Published online by Cambridge University Press: 20 November 2018
This article explores the relationship between minority city-level and state-level political representations through the analysis of the contested implementation of state education policies in Tallinn and Riga. Referring to the US debate on this issue, the article asks what role minority incorporation into city-level power structures can play for its substantive representation. The comparison between Tallinn and Riga reveals two potential answers to this question. The case of Riga illustrates how city-level representation can be an alternative representative channel through which the minority can put pressure on state government and magnify its political voice within the country's democratic space. On the contrary, the case of Tallinn illustrates how a municipality can be an alternative locus of representation, which does not guarantee minority empowerment but rather entraps the minority at the local level within the implicit understanding that the minority (or at least the parties that get the minority vote) can “have its share” locally, but it cannot hope to influence state policies. The comparison between the two cases reveals different levels of legitimacy of the minority's voice in the democratic debate of Estonia and Latvia, and shows the risks and opportunities linked to the two models of minority city-level incorporation.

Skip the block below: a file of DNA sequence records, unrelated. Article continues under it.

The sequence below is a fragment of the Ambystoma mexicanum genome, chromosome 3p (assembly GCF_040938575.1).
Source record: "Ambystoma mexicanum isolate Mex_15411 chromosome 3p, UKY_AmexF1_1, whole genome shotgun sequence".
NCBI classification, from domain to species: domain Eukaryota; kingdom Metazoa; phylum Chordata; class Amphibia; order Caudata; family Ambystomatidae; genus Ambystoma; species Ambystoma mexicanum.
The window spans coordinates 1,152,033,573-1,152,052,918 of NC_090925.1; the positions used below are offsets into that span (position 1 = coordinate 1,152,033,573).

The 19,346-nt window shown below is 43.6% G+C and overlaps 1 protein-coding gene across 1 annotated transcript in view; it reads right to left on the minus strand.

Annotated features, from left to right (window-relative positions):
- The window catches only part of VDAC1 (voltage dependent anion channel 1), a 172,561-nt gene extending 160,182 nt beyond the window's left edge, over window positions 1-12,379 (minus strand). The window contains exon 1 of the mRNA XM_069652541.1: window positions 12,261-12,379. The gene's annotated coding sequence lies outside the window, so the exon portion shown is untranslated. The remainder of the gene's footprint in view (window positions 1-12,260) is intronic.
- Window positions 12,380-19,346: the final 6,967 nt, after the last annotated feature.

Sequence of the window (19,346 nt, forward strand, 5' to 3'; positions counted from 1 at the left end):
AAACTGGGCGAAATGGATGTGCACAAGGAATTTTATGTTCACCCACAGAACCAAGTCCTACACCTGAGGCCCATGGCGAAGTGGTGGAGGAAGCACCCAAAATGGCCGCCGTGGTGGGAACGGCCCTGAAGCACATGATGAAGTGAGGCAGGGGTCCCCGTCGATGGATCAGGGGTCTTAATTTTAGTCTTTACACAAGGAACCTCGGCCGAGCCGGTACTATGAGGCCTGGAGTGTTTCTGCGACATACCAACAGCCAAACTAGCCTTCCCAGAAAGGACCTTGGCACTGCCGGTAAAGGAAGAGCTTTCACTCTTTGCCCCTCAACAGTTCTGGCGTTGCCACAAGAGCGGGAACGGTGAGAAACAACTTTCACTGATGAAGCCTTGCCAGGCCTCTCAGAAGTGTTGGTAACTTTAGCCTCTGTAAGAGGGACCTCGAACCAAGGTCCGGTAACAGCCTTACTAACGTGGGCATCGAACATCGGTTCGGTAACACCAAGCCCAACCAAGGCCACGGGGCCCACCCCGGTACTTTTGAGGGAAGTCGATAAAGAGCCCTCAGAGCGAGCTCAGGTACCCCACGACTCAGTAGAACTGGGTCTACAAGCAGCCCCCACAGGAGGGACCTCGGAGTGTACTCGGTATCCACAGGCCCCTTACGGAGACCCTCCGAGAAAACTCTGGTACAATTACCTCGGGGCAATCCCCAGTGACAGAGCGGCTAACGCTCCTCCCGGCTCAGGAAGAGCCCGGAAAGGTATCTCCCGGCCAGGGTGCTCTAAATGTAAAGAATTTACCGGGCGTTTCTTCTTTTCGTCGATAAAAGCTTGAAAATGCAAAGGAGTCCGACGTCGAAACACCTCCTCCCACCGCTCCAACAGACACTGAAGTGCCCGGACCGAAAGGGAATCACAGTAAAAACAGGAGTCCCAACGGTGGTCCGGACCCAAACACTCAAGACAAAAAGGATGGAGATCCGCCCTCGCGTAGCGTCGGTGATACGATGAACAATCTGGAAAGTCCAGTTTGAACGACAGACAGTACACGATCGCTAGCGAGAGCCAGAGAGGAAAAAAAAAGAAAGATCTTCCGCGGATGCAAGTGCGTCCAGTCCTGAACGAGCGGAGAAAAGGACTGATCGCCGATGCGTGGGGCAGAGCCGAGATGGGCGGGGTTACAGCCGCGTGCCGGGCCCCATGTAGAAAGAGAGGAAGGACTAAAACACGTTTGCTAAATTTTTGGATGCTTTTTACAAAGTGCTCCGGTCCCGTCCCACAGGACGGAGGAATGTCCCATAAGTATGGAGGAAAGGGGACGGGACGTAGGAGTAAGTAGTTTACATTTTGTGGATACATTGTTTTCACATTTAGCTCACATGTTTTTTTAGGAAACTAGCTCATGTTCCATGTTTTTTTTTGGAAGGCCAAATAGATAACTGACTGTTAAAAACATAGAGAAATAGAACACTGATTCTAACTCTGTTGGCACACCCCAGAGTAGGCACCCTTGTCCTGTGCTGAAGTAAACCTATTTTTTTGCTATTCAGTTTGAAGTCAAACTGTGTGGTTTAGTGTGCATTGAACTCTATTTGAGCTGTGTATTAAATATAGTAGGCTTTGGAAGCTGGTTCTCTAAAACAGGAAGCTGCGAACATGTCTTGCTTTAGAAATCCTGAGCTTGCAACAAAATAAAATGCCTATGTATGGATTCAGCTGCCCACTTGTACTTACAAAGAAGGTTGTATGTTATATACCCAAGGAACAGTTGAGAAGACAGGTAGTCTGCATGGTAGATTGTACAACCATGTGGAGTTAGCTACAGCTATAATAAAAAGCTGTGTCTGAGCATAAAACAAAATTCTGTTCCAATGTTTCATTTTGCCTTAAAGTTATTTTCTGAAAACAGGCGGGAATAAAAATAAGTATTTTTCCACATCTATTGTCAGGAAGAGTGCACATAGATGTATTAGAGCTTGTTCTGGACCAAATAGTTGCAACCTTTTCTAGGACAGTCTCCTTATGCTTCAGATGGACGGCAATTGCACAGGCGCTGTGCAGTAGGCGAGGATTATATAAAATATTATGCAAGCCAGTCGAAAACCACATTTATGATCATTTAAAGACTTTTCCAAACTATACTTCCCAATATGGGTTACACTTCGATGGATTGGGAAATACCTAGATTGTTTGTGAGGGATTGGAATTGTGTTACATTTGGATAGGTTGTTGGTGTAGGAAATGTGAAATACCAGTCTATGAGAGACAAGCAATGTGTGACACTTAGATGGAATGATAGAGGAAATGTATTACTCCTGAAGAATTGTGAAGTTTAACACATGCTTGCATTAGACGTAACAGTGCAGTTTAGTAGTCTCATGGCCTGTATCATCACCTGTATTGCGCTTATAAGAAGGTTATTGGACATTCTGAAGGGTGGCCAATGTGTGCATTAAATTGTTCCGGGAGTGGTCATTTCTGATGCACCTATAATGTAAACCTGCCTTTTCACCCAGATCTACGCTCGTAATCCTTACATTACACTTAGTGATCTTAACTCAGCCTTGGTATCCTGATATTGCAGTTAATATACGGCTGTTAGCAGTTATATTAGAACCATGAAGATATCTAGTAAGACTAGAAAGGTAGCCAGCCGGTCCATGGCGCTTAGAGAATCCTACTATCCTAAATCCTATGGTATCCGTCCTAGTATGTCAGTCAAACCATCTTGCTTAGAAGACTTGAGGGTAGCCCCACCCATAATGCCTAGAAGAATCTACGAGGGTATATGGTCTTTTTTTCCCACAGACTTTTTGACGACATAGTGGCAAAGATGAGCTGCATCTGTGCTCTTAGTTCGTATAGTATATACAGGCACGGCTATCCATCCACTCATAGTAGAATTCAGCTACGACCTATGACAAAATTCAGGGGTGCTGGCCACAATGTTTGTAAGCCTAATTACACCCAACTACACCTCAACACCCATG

An earlier version of this article was presented at the ASN World Convention at Columbia University, 24-26 April 2014. The author thanks all the panel participants for their precious comments and suggestions.
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